South Boston News & Record
and Mecklenburg Sun
09/18/14 - 5:39 am
09/18/14 - 5:39 am
Courtney Garrett, whose grandfather lives in Halifax County, is first runner-up
09/17/14 - 7:10 am
In the 1920s and 1930s, if you lived in Franklin County, most likely you were in involved in the county’s biggest industry — making illegal whiskey or moonshine.
09/17/14 - 12:39 pm
Recently, a group of twelve local runners took on the challenge of participating in the Blue Ridge Relay. A grueling, two hundred plus mile relay spanning two days, mountainous terrain,…
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Parking lots at Mecklenburg County schools put on hold
SoVaNow.com / November 21, 2012The Mecklenburg County School Board is receiving $40,000 to purchase a house and land next to Chase City Elementary, but the trustees’ request for additional money to build parking lots at county elementary schools have been put on hold for now.
Superintendent of Schools Dr. James Thornton told trustees Monday night that the Board of Supervisors has declined to pay for the paving of parking areas at the elementary schools. The supervisors have agreed to the purchase of property adjacent to Chase City Elementary School.
Supervisors are reluctant to spend money on parking lots at elementary schools as the county prepares to embark on a major school construction drive, Thornton told trustees at their regular monthly meeting Monday night in Boydton.
Additions are set to be built at La Crosse, Chase City and Clarksville elementary to replace dilapidated classroom trailers.
The supervisors felt it was better to wait until construction was complete before authorizing a $100,000 appropriation for paving at each elementary school, said Thornton. The superintendent sought the paving funds to address safety concerns involving buses and parents dropping off or picking up their children. The newly paved areas would give each school separate parking areas for parents and buses.
Trustee Dale Sturdifen expressed frustration after hearing in a separate matter that supervisors probably are not willing to consider giving the abandoned Mecklenburg Correctional Center property to serve as the site for a consolidated county high school. Thornton said he was told the property contained a shooting range, which makes it unsuitable for a high school.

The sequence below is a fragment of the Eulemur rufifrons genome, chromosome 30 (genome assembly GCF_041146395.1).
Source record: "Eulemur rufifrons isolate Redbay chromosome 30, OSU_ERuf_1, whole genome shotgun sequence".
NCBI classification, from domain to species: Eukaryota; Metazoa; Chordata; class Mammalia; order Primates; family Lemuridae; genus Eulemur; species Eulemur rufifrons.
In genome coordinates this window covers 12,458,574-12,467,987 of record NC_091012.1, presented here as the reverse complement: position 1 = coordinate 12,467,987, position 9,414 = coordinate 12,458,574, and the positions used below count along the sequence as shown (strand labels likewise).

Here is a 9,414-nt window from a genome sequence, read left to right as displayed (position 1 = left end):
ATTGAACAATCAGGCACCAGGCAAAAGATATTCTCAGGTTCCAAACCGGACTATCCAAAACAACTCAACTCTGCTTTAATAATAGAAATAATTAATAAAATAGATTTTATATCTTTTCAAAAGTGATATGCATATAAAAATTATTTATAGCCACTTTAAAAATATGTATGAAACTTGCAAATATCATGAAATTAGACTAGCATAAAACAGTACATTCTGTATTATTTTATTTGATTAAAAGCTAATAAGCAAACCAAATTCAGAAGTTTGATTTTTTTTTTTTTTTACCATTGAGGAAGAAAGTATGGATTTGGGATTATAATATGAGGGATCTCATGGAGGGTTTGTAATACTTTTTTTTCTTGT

Sturdifen said he was not willing to accept the position of the supervisors and suggested that the School Board should plead its case to state Sen. Frank Ruff and Del. Tommy Wright. Trustees Sandra Tanner and Glenn Edwards said instead that the School Board should explore all possible locations for a joint high school, and stressed the need to work cooperatively with supervisors on the project.
Finally, Thornton said that despite receiving funds to purchase the elementary school property in Chase City, the seller of the property was not willing to assume the cost of an abatement study. Instead, the property would be sold “as is” — meaning Mecklenburg County would be responsible for any cost of lead or asbestos removal stemming from the demolition of the building.
Edwards asked the School Board to consider contracting out the demolition work using a contractor licensed to deal with buildings containing lead or asbestos. He received murmured approvals for the suggestion, but no vote was taken.
Robert Tucker, who oversees the energy management program for the schools, presented his analysis of the Energy Education Program implemented last year. Without producing the data he relied on to calculate his reported savings, Tucker said the program saved the school over $150,000 in energy costs over the last year.
Edwards suggested the same or greater savings could be achieved by working with Dominion Power or Mecklenburg Electric Cooperative, who, at no cost, will work with larger users helping them find ways to cut their utility costs. He also suggested that lights at the schools, both inside and out, should be replaced with LED bulbs with motion detectors. Edwards claimed this change alone would result in substantial cost savings.
Tucker disagreed and expressed hesitance with spending money on new products he said were “not mass produced.” He also said his program, which is designed to change behavior, is better designed than simply spending money on new technology.
In other business, various student groups regaled trustees with their learning experiences since the beginning of school.
Brook Hatcher and Remona Tomko demonstrated the ways technology is being used in the elementary classrooms. Students from Bluestone Middle School spoke about their experiences learning to create a video game using SCRATCH software, and create a mural for the Vets-on-a-Roll Park at Island Creek. Finally, three of Mrs. Clanton’s foreign language students shared their experiences learning a second language through the Rosetta Stone program.
Sturdifen, who had pushed for a separate girls’ soccer program for the middle school, was thrilled to learn that the sport will be offered as a girls-only sport at Bluestone Middle School beginning with the spring season. “It is long overdue,” Sturdifen said. He also expressed his expectation that soon girls at Park View Middle School will have the same opportunity.
Coach Dan Powell said, “This is an opportunity to prepare girls interested in playing soccer at the high school level in order to strengthen the program.”
At the request of student liaisons Kevin Murphy and Christopher Nwaokocha, the school began a survey of students seeking ways to improve the quality of school lunches. While the number of responses pleased him, Thornton called for a more in-depth study as the school looks into outsourcing the food production services.
One company under consideration is Chartwell, a division of Compass Group the company that also owns the janitorial services company hired at the schools.
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